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FTO aint all its cracked up to be....

Discussion in 'Cop Talk' started by cowboywannabe, Aug 2, 2011.

  1. cowboywannabe

    cowboywannabe you savvy?

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    in fact its a pain in the keister.

    its hot as hell and im in the jump seat. no room for my Cool-Cop, takes a lot longer to cool down since i dont have it installed and cant hog the A/C vents all to myself....plus having to run to every call for the new guy's exposure.....plus having to do my shift supervisor admin work, plus running the city jail, having to log onto a different computor to my admin profile to check reports, plus day shift, well errand ***** is more the term for the work done.....

    im finished *****ing.

    thanks.:wavey:
     
  2. RussP

    RussP Super Moderator Moderator

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    Well, as has been advised by many who know your job better than you, "If you can't stand the pressure, if you're not up to taking the heat, then find another damn job!!!"

    :animlol: Sorry, I HAD TO!!! :animlol:
     

  3. cowboywannabe

    cowboywannabe you savvy?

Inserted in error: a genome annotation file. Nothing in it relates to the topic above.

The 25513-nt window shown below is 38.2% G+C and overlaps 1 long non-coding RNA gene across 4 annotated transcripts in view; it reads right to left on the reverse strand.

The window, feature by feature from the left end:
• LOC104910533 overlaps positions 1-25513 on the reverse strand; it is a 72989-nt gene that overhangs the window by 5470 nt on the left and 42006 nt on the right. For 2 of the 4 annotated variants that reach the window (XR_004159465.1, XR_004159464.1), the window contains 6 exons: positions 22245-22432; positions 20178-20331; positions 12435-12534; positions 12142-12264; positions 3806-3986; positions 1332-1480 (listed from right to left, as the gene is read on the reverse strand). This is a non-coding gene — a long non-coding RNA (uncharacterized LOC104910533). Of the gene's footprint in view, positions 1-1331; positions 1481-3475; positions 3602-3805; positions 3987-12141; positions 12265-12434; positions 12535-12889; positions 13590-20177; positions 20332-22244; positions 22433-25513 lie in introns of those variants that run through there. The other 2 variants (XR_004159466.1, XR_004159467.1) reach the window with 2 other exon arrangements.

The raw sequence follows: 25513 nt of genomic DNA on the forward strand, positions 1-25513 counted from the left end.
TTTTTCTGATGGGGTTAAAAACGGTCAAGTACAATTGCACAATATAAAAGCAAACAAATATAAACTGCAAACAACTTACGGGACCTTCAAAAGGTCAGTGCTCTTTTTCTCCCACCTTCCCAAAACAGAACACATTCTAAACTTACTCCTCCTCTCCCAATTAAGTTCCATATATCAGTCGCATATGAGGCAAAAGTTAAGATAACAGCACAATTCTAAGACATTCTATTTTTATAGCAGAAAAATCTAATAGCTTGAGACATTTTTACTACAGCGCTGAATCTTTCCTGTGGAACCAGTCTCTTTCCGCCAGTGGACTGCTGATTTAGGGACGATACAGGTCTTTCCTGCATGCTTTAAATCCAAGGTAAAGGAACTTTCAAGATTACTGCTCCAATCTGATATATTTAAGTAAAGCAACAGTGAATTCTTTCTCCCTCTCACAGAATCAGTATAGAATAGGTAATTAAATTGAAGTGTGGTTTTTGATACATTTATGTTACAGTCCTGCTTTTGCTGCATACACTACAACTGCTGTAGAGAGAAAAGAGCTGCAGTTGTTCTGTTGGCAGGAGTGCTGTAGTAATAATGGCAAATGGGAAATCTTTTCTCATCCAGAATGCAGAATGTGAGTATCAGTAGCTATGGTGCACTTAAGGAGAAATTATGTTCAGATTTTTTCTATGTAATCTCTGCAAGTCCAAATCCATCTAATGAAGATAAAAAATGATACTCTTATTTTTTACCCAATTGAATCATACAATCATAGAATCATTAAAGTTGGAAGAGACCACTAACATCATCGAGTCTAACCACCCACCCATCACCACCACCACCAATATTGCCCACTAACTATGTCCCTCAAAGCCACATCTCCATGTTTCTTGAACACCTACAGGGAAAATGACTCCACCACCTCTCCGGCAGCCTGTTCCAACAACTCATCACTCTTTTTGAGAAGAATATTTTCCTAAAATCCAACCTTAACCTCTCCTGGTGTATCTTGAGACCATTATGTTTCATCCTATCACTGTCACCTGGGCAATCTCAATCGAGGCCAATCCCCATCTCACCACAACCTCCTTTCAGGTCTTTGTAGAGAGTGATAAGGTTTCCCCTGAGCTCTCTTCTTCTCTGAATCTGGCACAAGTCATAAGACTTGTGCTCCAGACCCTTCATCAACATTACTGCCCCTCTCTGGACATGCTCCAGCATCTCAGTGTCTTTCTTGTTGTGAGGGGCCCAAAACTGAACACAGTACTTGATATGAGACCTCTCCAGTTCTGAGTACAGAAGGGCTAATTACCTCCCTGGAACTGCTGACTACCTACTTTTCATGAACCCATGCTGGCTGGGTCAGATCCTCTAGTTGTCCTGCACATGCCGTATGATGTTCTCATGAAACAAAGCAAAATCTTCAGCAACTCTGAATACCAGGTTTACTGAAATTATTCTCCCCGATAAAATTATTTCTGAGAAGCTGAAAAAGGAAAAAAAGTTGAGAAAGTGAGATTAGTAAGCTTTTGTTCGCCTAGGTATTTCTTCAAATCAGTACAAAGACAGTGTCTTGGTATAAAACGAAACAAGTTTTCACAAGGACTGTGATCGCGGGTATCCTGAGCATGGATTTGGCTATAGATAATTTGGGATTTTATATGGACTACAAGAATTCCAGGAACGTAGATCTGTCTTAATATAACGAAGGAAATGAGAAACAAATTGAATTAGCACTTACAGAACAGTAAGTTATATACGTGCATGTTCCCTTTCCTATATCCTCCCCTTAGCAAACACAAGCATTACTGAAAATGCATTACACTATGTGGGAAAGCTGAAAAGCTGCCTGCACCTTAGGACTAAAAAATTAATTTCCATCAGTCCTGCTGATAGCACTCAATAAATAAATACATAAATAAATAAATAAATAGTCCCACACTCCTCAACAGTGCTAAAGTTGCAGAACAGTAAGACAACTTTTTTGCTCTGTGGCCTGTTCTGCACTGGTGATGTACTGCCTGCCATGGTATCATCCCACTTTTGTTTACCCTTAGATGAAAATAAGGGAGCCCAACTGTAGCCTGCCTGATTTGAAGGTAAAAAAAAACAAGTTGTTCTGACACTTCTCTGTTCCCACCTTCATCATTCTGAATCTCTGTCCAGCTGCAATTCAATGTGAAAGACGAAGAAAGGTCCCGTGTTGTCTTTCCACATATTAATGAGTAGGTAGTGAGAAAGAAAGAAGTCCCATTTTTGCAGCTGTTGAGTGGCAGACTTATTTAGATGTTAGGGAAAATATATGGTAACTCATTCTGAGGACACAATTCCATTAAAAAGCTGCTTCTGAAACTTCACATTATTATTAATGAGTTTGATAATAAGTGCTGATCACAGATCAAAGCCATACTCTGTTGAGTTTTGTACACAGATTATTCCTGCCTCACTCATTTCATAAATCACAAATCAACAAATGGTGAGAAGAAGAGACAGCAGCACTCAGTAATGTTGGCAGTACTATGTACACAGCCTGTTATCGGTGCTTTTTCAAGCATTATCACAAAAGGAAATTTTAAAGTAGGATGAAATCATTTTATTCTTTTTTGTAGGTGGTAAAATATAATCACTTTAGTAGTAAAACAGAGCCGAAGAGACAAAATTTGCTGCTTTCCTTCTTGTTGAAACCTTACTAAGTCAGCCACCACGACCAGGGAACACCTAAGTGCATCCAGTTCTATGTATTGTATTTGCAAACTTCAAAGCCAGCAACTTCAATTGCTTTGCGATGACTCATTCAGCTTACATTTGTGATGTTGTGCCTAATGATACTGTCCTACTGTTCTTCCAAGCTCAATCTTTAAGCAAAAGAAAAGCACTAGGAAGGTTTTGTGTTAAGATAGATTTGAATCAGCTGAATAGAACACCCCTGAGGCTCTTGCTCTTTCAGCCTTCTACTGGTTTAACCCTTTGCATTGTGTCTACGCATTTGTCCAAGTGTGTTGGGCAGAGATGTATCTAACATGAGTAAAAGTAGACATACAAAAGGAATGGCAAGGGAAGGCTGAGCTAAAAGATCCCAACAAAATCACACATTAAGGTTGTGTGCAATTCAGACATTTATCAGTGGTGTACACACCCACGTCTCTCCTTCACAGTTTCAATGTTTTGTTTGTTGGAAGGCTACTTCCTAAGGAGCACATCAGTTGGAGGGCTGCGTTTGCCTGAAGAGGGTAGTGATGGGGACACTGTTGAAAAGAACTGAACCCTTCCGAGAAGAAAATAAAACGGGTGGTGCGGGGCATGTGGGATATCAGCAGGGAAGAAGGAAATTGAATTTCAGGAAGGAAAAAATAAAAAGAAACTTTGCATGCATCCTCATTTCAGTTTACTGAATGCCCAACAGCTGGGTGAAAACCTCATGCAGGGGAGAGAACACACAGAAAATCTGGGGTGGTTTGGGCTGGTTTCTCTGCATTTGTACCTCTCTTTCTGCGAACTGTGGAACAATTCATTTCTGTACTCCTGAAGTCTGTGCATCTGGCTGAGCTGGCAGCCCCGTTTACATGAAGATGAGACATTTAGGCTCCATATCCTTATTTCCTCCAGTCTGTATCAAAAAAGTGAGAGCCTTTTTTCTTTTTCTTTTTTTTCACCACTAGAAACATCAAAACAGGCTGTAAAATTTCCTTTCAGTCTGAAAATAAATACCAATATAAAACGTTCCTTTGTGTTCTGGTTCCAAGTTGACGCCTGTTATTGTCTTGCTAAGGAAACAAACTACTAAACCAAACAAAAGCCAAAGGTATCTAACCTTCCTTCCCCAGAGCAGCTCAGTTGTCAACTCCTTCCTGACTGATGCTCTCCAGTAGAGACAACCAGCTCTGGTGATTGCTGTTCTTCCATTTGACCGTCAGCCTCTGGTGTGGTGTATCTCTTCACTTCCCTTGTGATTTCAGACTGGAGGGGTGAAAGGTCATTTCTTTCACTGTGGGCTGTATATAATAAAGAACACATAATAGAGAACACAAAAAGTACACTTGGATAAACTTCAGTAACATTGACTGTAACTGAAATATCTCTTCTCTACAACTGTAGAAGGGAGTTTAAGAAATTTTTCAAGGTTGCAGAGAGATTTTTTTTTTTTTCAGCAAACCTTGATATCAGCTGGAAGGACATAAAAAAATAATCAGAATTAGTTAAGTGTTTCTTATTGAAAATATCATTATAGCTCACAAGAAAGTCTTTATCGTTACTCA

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    FTO was fun on nights and in the winter when i was a patrolman, but as a Sgt. this blows! i wish i had a choice but i get the trainees that have "problems" to see if they are the problem or their previous FTO.
     
  4. Morris

    Morris CLM

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    I have managed to go 16 years without being pointed/directed/strongly encouraged to be a FTO.

    Have the academy in November . . . after being pointed to/directed by/strongly encourage to attend.

    This should be fun. :)
     
  5. jolly roger

    jolly roger

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    I was an FTO for 9 years. With a couple of newbies it was some of the worst stress I have ever endured as a Police Officer. It ain't for everybody...At least our department listened to us when one needed canning. The documentation required when you have a problem child is extreme. I'd rather be in charge of a major homicide frankly...
     
  6. collim1

    collim1 Shower Time!

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    I hate training. I am a notorious perfectionist. It is tough for me to allow someone to make mistakes for the sake of learning. I tend to take over and push the rookie aside, which is counter productive to the training process.